Hardware Wallet Doesn’t Store Private Keys to Surpass Cold Storage
A payments technology company has created a hardware wallet that addresses the “flawed approach” used for cold storage — and eliminates the physical storage of private keys.
Instead of storing private keys on a device — a “potential security problem” — Bitfi says it has developed technology that does not store any data or private keys. Instead, the company’s hardware uses a deterministic algorithm to calculate the private key at the moment of a transaction. This means that the private key comes into existence for a fraction of a second and vanishes immediately afterward. This technology is meant to overcome the risk of total loss should a hardware wallet be lost, seized or stolen.
Bitfi recommends creating a seven-word passphrase by using its Diceware method, which offers greater entropy. However, the company says that those who own its wallet have the option to memorize their passphrase. It encourages users to leave 24-word mnemonic seeds behind in favor of a seven-word alternative. Combined with no physical storage of private keys, the company argues this better protects users against attacks — as memorizing a shorter phrase eliminates the need to write down a seed, something a malicious actor could access.
The company says it eliminates the possibility of wallet funds being lost if a physical device is stolen by ensuring that no data is stored on the hardware itself, meaning that hacking the wallet is “fruitless.” This approach also offers greater protection to users in the event that their wallet is damaged or lost following natural disasters such as fires, floods or earthquakes.
Bitfi argues the practice of storing private keys on hardware wallets and connecting such devices to a computer creates an unacceptable risk of this sensitive information being obtained by hackers or malware, especially during physical attacks.
Last year, Bitfi described its hardware wallet as the “world’s first unhackable device” — but the company has now withdrawn this claim.
The company had established a bounty hunt — initially offering a $100,000 prize, but which was then raised to $250,000 — for the first person who managed to hack its device. As reported by Cointelegraph this summer, this initiative was spearheaded by infamous investor John McAfee.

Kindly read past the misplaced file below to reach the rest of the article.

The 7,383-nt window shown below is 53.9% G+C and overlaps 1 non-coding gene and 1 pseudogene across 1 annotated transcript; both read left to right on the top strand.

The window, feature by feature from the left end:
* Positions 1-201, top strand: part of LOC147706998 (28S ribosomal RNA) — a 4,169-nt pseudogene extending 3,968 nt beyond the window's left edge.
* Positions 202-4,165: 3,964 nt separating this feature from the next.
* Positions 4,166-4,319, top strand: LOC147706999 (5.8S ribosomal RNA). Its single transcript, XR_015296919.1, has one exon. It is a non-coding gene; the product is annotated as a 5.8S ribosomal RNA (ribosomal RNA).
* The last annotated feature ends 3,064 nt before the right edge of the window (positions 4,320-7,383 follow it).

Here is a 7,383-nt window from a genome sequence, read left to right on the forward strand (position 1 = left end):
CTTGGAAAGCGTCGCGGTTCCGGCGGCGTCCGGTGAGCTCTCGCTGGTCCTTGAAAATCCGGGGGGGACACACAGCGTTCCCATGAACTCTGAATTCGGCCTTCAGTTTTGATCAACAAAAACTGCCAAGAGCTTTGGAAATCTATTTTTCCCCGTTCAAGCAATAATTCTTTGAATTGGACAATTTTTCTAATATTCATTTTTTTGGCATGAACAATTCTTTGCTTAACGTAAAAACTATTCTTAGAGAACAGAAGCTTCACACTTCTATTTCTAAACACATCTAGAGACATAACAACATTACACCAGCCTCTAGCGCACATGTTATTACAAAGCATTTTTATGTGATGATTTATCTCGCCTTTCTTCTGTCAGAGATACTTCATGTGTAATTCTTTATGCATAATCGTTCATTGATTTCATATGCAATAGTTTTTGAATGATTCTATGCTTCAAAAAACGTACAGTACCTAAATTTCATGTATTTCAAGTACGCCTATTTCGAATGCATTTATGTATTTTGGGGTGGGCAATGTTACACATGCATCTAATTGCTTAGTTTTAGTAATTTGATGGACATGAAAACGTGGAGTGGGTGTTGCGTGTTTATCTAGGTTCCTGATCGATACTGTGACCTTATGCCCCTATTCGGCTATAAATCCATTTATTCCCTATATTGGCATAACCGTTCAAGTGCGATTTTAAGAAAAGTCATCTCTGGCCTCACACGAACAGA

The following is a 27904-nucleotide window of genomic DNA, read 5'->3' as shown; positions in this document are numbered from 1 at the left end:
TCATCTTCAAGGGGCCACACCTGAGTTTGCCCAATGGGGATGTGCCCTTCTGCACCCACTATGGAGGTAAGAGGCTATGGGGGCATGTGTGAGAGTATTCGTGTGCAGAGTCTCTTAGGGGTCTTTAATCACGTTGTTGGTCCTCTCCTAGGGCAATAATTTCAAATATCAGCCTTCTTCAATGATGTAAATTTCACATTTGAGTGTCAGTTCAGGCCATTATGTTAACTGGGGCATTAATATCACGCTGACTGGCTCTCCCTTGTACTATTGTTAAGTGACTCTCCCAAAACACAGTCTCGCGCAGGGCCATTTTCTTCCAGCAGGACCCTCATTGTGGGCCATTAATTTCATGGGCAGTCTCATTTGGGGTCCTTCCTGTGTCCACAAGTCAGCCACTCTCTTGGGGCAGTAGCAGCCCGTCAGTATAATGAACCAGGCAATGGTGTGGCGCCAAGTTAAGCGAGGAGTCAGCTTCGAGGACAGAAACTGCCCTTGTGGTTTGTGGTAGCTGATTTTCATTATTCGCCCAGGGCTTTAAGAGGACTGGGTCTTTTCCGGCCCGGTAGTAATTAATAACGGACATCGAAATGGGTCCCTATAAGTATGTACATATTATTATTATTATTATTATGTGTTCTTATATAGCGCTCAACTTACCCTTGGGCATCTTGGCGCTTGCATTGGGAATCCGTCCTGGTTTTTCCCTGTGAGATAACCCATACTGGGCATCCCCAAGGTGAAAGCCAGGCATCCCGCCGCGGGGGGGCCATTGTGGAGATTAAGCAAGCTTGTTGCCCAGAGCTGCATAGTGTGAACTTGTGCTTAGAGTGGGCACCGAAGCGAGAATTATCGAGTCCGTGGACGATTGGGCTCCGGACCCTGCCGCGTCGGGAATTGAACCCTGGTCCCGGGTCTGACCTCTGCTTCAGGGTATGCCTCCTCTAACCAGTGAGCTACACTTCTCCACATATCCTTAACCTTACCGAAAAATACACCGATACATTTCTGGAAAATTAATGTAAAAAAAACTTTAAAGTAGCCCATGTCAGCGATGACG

Although reports began to emerge that security experts had unearthed vulnerabilities, Bitfi claimed that these breaches did not satisfy the conditions of the six-figure bounty, which required researchers to extract funds from the device — and the company then went on to create a second bounty hunt with a smaller reward of $10,000 for “man-in-the-middle” vulnerabilities. Both bounty programs have subsequently been closed, but the company says it will soon introduce a new program with the launch of the new DMA-2 wallet.
Bitfi has described the incident as a disagreement with the infosec community, and says that the initial model that was the subject of the bounty program is no longer being shipped, as it has been superseded by a new model with additional features.
Simple, yet secure
Bitfi says crypto wallets need to offer a blend of high security and user friendliness, as otherwise, inexperienced owners of crypto assets risk losing their funds by accident. The company says no technical skill is required to use its product, and the device itself receives new features and security updates automatically from Bitfi’s node in real time.
This helps to reduce the chance of a user downloading corrupt software — and it also means users will be able to benefit from new features, such as support for additional cryptocurrencies, instantly. Overall, the company says that this ensures its devices are “never outdated or obsolete.”
In January, Bitfi integrated an all-in-one privacy cryptocurrency known as Apollo, and a blog post written by the coin’s team says it “combines mainstream crypto features into an unregulatable platform.”
Bitfi says that worries about safe cryptocurrency storage are a major hurdle in the quest for mainstream adoption — and it hopes that its solution, combining security with a device that is as “easy to use as an ATM,” will help drive growth for Bitcoin and other important assets.
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